- - Thursday, September 21, 2017


President Trump is right. His speech at the United Nations was his third act of Reagan-like statesmanship, after the historically accurate, morally rooted and inspirational speeches in Riyadh, Saudi Arabia and Warsaw, Poland. This time, he pointedly spoke for those who cannot speak in Iran, North Korea, Venezuela, and suppressed people around the world. It was a tour de force, and it’s hard to disagree with any word. Once again, Ronald Reagan would be nodding.

Most immediately, although the president thanked many and elevated democracy over oppression, he began with North Korea. So let’s focus once more on North Korea. Here is the seminal fact: Under no credible scenario can North Korea be allowed to launch a conventional- or nuclear-armed ballistic missile.

At this moment, a world unified must call on China to stand up — and intercede for the values shared by all mankind. Here is why China must act to support Mr. Trump. All scenarios are arresting, and reaffirm the spirit of Mr. Trump’s speech.

Scenario One: North Korea attempts an armed ballistic launch on the United States, whether Guam, Hawaii, or Mainland. Logic and data analytics indicate America would then destroy North Korea’s launch capacity, and establish credible deterrence by destroying North Korean military and civilian infrastructure, likely leadership. No amount of regional damage will deter such a reaction.

Scenario Two: North Korea launches some version of the same on Japan or South Korea. Since the American response to such an attack determines how other potential adversaries judge American resolve, and whether they pursue ballistic or nuclear capabilities, as well as the credibility of American alliances, response must be identical. North Korea — along with its leadership and infrastructure — will be destroyed.

Scenario Three: Some fully-armed “up to the line” attack is initiated by North Korea, aiming to demonstrate an ability to hit America or its allies with an armed missile. The response, fully justified under international law, must be to destroy the offending North Korean military and civilian infrastructure, likely leadership, whether or not that armed missile is also destroyed.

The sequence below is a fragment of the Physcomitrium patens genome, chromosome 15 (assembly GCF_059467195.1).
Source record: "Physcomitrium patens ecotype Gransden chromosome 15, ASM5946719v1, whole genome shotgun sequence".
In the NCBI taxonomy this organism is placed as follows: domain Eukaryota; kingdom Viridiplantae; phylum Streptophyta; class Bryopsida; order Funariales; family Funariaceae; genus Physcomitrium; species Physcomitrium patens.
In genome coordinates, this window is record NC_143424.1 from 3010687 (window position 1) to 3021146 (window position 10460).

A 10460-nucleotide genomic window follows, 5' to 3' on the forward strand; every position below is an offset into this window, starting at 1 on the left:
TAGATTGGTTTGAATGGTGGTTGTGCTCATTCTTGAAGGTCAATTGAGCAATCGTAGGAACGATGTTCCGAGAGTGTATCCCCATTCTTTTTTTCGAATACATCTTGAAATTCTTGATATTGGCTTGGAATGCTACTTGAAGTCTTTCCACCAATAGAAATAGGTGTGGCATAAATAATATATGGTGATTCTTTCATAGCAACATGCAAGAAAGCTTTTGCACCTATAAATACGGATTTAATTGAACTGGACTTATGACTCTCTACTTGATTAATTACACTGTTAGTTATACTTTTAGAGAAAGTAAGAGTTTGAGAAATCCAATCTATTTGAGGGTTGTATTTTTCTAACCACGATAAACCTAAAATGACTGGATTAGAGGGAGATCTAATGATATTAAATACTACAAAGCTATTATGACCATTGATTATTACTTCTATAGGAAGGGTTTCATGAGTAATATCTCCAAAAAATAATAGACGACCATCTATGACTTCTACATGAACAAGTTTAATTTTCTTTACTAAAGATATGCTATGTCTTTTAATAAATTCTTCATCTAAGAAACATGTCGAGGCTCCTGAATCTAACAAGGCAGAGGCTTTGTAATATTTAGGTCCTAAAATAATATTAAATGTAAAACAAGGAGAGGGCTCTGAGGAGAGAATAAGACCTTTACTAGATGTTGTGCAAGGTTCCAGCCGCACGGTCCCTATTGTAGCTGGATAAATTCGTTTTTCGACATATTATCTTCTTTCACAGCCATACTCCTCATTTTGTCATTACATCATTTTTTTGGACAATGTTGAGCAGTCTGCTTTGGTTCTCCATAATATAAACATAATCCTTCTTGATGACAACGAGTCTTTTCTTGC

Scenario Four: Reckless unarmed launches of intermediate and long range missiles, as well as underground nuclear tests, continue. At some point, indeterminate but soon, the perceived risk will outweigh any advantage in waiting. American and allied nations will both assure they are protected defensively, with confidence growing over time, and will decide to preempt any armed launch by destroying military and civilian infrastructure, and likely North Korean leadership.

In all four scenarios, North Korean leadership is either destroyed — along with governing structures, social order and sustainable economic underpinnings — or so damaged and undercut as to be ineffective, leading to a sudden end of all global player ambitions, and significant outpouring into China of tens of millions of refugees.

In all four scenarios, North Korea clearly loses, but so also does China. They confront massive disorder on their border, new and robust requirements to sustain the border, and they must order and tamp down internal and regional chaos. And that assumes South Korea and Japan do not also respond decisively, or face their own social disorder or damage.

China would face international condemnation with dramatic security and economic impacts, for failure to exercise the power it possessed economically, diplomatically and militarily, to support and preserve the international community — as Mr. Trump highlighted. China would end up militarily mobilized overnight, and face internal, border and regional chaos.

Collecting on China’s hefty international debt holdings would become impossible. A disrupted international security and economic order would create a series of rolling regional and global crises, which would likely make China the least stable major economy within the U.N. Security Council, and the United States the strongest.

Where does all this vector? The answer is not a mystery, except to those who look away from it, do not believe it, or feel they are somehow immune to the logic of history, to the human and international imperatives of self-preservation.

Logic and data point to this: China must see its short- and longer-term self-interest as aligned with those who are calling for a halt to North Korea’s reckless advance into nuclear and ballistic adventurism. Mr. Trump was right to lead his best speech with this issue. Now China must act. The world is watching.

• Robert Charles is a former assistant secretary of state for international narcotics and law enforcement in the George W. Bush administration.

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